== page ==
In recent years the polar explorer Ernest Shackleton has become a posthumous self-help guru; books like “Leading at the Edge: Leadership Lessons from the Extraordinary Saga of Shackleton’s Antarctic Expedition” and “Shackleton: Leadership Lessons from Antarctica” litter the self-improvement section like discarded, frozen camping supplies. Decades after his death in 1922, Shackleton, best known for failing to reach the South Pole and then failing to complete a trans-Antarctic route, has become an icon of successful management under extreme duress, a textbook case of a role model gifted with people skills with a lot to teach today’s middle managers.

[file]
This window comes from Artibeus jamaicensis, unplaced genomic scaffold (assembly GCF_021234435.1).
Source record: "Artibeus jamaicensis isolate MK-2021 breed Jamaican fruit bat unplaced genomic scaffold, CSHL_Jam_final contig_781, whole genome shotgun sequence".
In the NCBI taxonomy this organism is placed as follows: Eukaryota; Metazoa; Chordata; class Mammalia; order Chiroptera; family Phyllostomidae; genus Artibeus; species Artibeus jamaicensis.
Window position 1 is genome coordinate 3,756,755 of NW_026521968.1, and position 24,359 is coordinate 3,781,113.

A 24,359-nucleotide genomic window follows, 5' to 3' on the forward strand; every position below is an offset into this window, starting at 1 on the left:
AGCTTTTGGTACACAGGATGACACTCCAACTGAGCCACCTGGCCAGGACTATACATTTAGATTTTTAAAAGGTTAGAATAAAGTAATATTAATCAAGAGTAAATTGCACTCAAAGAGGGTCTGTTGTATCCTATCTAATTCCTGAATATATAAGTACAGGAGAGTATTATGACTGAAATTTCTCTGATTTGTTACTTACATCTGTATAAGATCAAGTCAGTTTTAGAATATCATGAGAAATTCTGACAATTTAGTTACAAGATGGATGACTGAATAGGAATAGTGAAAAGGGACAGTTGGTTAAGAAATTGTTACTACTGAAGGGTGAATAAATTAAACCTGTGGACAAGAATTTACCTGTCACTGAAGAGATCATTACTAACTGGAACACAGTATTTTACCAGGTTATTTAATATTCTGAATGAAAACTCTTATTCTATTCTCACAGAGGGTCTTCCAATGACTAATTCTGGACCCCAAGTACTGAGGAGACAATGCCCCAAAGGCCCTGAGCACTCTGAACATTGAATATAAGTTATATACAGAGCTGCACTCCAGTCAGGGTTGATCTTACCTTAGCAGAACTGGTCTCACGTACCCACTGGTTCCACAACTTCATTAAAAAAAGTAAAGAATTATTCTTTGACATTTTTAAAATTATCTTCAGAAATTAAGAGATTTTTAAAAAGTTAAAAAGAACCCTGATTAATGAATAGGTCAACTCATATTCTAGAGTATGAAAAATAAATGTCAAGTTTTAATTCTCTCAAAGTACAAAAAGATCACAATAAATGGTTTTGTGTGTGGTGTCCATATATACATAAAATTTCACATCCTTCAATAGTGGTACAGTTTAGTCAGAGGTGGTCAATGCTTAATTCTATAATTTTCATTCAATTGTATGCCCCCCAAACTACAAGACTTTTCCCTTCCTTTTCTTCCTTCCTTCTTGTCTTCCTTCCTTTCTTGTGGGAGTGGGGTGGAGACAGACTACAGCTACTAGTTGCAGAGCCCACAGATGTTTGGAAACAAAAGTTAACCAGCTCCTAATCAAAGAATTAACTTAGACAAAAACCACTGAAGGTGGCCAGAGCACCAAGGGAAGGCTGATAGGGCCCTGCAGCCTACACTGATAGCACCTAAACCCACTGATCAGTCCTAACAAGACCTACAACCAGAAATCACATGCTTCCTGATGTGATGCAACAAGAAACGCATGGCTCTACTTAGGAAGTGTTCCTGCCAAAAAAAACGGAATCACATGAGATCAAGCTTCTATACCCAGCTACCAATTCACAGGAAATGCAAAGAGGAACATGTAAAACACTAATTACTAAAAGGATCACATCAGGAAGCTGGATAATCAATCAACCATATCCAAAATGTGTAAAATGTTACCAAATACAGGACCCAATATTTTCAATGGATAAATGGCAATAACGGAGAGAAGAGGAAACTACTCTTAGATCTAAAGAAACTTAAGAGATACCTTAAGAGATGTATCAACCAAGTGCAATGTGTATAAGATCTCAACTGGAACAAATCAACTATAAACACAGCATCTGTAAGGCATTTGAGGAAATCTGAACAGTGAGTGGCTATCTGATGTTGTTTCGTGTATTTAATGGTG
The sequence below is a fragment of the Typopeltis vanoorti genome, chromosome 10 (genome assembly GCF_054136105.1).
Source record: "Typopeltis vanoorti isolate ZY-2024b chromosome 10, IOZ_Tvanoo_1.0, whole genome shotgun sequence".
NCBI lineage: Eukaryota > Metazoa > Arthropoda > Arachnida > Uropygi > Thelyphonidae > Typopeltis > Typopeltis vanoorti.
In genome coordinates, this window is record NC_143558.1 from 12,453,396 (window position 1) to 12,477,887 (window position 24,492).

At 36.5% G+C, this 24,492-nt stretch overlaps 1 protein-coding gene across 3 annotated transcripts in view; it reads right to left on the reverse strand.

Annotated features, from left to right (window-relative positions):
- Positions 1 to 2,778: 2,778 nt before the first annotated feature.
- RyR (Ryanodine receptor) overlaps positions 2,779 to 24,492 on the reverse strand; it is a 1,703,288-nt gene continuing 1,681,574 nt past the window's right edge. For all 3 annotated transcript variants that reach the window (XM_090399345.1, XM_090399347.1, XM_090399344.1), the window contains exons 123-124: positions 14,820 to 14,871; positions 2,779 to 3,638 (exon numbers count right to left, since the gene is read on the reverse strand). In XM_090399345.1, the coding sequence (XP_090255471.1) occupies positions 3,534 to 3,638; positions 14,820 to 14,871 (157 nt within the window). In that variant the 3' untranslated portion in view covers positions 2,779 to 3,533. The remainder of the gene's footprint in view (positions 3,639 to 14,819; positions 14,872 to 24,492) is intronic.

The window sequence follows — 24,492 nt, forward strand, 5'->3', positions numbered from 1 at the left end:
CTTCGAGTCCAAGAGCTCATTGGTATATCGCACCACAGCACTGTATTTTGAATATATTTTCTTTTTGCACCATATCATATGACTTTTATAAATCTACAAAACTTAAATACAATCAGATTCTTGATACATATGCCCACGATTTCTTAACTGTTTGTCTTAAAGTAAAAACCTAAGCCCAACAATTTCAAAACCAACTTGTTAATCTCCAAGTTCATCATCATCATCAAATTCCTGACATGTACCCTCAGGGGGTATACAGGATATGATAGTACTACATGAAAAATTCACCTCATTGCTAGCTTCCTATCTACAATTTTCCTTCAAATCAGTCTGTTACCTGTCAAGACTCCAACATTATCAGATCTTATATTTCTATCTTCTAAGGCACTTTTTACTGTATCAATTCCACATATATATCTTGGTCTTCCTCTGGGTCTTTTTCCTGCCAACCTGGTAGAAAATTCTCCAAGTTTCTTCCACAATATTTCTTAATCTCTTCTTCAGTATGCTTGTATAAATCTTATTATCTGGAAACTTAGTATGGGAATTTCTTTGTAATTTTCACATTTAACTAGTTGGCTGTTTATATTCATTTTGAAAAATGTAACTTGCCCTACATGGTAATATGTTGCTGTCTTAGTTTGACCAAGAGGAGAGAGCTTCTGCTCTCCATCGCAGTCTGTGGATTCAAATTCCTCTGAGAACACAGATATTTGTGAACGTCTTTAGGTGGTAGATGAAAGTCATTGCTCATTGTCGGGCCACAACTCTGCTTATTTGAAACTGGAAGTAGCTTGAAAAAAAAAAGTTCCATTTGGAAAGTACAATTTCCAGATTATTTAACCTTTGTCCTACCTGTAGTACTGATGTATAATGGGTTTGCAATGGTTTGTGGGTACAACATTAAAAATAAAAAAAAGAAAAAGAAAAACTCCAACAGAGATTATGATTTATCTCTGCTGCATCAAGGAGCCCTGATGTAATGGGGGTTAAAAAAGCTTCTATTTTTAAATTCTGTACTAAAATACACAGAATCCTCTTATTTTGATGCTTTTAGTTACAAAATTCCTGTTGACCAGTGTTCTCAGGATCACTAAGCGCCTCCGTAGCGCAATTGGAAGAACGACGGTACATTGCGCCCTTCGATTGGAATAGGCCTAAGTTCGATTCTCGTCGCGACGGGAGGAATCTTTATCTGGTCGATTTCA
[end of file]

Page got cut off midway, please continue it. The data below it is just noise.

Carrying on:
To Henry Worsley, the subject of David Grann’s latest book, “The White Darkness,” Shackleton was something more. Worsley, a British special forces officer born in 1960, was drawn to Shackleton’s story and the example he set. From a young age, he devoured accounts of polar exploration, with Shackleton always his vision of a courageous leader and adventurer. As he entered the military, he relied on Shackleton’s cues to establish himself as a well-liked and successful commander. As dreams of his own adventures gradually colonized his mind, Worsley decided to follow in his hero’s footsteps, literally: In 2008, when Worsley was 48, he and two other men re-created Shackleton’s failed journey to the South Pole.